- Bring people along. Change is hard, and also constant in CS. Give your team space to share ideas, voice concerns, and help craft the program. We hold brainstorms and debates to make better decisions and the team appreciates the trust and transparency that we extend to them. Open-door policies are great, but if you're not willing to adjust tack, what's the point?
- Be humbly human. You don't need to be right all the time, and you don't need to be emotionless. Admit to your mistakes, seek feedback often, and let your humanity show. It creates a safe space for your team members to bring their whole selves to work as well.
Every company is on some form of journey. Whether you are at an early-stage start-up or have been around for decades, your team needs to understand how what they do daily relates to the journey the company is on and how their daily interactions contribute to the company's goals. For me retaining good talent is ensuring that you have a team that has signed up to go on that journey with you. I operate from a position of transparency, which builds trust. If your team trusts that you are lobbying for their professional growth trajectory and aligning with the company's (and hopefully the customer's) goals. In that case, they are more likely to stay for a relatively substantial period. I'm a huge proponent of helping team members get promoted and grow their careers, and this should be a frequent conversation individually with each team member.
Here are several strategies you can use to increase retention among your customer success teams:
Remove Hurdles and Be their Advocate: Removing hurdles to make CSM get insights into how to do their jobs better is key towards building a solid foundation for your team. Do you have a tool in place? Do you bring data and use that data to create meaningful action and insights? If you do not have a tool in place or you are unable to get the data your team needs in order to be successful, you are failing as a manager.
Competitive Compensation: Ensure that your compensation packages are competitive in your industry and location. This doesn't just include salary, but also benefits, bonuses, and equity, if applicable.
Career Development Opportunities: Provide clear paths for advancement within your organization. Regularly discuss career goals with your team members and provide opportunities for training and development that align with those goals. This can help them feel that they are growing and progressing in their careers, which is a key factor in job satisfaction and retention.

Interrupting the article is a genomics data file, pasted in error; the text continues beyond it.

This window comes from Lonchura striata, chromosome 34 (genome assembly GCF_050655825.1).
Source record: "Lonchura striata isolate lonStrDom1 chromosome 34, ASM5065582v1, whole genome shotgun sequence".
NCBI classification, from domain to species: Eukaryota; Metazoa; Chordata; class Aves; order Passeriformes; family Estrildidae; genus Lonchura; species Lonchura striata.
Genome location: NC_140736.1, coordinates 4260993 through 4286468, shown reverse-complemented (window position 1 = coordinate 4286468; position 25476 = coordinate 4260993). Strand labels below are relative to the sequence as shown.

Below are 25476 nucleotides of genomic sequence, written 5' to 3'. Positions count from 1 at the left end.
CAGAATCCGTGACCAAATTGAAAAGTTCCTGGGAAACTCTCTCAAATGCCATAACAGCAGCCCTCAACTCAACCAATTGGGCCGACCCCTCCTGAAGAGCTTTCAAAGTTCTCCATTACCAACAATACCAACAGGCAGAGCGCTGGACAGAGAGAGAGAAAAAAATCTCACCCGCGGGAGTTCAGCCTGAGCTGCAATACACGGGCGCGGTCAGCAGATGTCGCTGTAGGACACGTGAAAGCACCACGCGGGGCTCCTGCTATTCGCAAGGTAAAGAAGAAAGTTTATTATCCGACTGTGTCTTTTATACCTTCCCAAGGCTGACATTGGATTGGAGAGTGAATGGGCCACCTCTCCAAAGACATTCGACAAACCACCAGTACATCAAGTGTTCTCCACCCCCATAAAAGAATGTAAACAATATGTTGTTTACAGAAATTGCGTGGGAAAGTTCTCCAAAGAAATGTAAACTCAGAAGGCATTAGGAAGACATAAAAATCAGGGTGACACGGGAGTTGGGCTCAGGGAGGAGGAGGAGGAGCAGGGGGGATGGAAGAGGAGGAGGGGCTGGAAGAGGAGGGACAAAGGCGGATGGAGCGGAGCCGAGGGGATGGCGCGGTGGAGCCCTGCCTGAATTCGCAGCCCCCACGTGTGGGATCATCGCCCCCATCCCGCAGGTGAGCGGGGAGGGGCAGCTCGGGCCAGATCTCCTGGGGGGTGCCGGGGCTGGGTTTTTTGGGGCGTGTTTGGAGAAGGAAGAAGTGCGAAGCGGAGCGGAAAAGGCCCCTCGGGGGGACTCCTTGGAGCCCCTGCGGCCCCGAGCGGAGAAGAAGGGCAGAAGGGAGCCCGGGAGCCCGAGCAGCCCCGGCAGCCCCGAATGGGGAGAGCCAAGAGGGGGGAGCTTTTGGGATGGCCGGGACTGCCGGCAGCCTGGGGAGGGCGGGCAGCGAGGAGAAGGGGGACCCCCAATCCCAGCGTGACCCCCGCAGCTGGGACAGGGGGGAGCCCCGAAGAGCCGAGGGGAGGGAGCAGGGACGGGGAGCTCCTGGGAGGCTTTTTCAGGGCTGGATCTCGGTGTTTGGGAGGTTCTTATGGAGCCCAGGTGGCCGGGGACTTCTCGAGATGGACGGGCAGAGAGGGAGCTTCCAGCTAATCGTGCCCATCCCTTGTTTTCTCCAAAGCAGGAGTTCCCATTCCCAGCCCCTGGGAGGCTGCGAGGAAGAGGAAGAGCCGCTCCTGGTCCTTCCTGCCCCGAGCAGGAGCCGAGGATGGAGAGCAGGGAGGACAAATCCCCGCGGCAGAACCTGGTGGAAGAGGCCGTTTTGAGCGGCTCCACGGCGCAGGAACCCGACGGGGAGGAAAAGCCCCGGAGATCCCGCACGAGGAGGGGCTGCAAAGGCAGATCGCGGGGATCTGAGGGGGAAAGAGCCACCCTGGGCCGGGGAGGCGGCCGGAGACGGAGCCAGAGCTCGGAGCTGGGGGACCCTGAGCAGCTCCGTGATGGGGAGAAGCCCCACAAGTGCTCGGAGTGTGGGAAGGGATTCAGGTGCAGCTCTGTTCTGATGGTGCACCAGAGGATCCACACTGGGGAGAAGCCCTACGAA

Recognition and Rewards: Regularly recognize and reward good performance. This doesn't always have to be a big bonus or promotion – small gestures like a public acknowledgement in a team meeting, a small gift, or an extra day off can go a long way in making employees feel valued.
Work-Life Balance: Promote a healthy work-life balance. Burnout is a real issue in high-demand, customer-facing roles, and it can lead to high turnover rates. Encourage employees to take breaks and time off, and consider flexible work options if possible.
Positive Work Environment: Foster a positive work culture that encourages collaboration, inclusivity, and mutual respect. Employees who enjoy their work environment are more likely to stay.
Supportive Management: Provide strong and supportive management. Managers should be accessible and open to feedback, and they should regularly check in with their team members to ensure they have the resources and support they need to do their jobs effectively.
Engagement and Feedback: Regularly solicit feedback from your team and take action based on that feedback. Employee engagement surveys can be a good tool for this. If your team members feel that their voice is heard and that they can impact their work environment, they're more likely to stick around.
Empowerment: Empower your customer success team to make decisions that benefit the customer. This helps them feel trusted and valued, which can increase job satisfaction and retention.